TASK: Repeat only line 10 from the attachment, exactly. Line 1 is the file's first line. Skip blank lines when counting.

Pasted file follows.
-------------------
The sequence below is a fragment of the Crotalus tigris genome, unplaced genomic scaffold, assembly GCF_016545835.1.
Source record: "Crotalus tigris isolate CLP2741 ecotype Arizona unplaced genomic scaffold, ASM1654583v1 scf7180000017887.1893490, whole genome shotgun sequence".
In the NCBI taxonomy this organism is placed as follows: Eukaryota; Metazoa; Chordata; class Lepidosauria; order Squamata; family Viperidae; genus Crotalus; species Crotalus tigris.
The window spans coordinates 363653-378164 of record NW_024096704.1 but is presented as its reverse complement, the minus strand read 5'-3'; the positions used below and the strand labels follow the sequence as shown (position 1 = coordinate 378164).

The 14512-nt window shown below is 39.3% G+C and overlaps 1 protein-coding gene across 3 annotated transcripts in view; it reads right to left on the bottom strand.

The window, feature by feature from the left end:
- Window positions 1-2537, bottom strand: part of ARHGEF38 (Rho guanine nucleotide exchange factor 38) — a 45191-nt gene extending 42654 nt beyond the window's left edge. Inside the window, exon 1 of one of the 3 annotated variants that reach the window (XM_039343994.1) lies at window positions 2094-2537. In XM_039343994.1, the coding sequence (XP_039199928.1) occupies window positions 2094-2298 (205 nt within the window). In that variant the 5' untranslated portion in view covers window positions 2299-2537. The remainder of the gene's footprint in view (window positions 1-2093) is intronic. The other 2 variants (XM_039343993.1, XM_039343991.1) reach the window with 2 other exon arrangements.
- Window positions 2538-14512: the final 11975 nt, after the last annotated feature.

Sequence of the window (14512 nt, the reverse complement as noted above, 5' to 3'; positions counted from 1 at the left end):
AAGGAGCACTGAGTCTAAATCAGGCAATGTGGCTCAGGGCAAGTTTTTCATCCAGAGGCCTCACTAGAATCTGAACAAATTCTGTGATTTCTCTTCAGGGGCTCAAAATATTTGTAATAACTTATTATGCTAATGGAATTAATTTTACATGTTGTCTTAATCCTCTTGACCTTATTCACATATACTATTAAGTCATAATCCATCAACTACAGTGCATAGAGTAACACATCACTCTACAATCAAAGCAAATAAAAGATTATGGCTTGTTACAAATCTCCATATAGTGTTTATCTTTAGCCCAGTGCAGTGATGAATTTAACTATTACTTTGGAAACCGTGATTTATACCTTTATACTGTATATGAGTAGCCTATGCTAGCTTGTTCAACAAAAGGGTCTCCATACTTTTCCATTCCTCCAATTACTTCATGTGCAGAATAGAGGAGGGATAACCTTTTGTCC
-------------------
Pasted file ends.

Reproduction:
AAGGAGCACTGAGTCTAAATCAGGCAATGTGGCTCAGGGCAAGTTTTTCATCCAGAGGCCTCACTAGAATCTGAACAAATTCTGTGATTTCTCTTCAGGGGCTCAAAATATTTGTAATAACTTATTATGCTAATGGAATTAATTTTACATGTTGTCTTAATCCTCTTGACCTTATTCACATATACTATTAAGTCATAATCCATCAACTACAGTGCATAGAGTAACACATCACTCTACAATCAAAGCAAATAAAAGATTATGGCTTGTTACAAATCTCCATATAGTGTTTATCTTTAGCCCAGTGCAGTGATGAATTTAACTATTACTTTGGAAACCGTGATTTATACCTTTATACTGTATATGAGTAGCCTATGCTAGCTTGTTCAACAAAAGGGTCTCCATACTTTTCCATTCCTCCAATTACTTCATGTGCAGAATAGAGGAGGGATAACCTTTTGTCC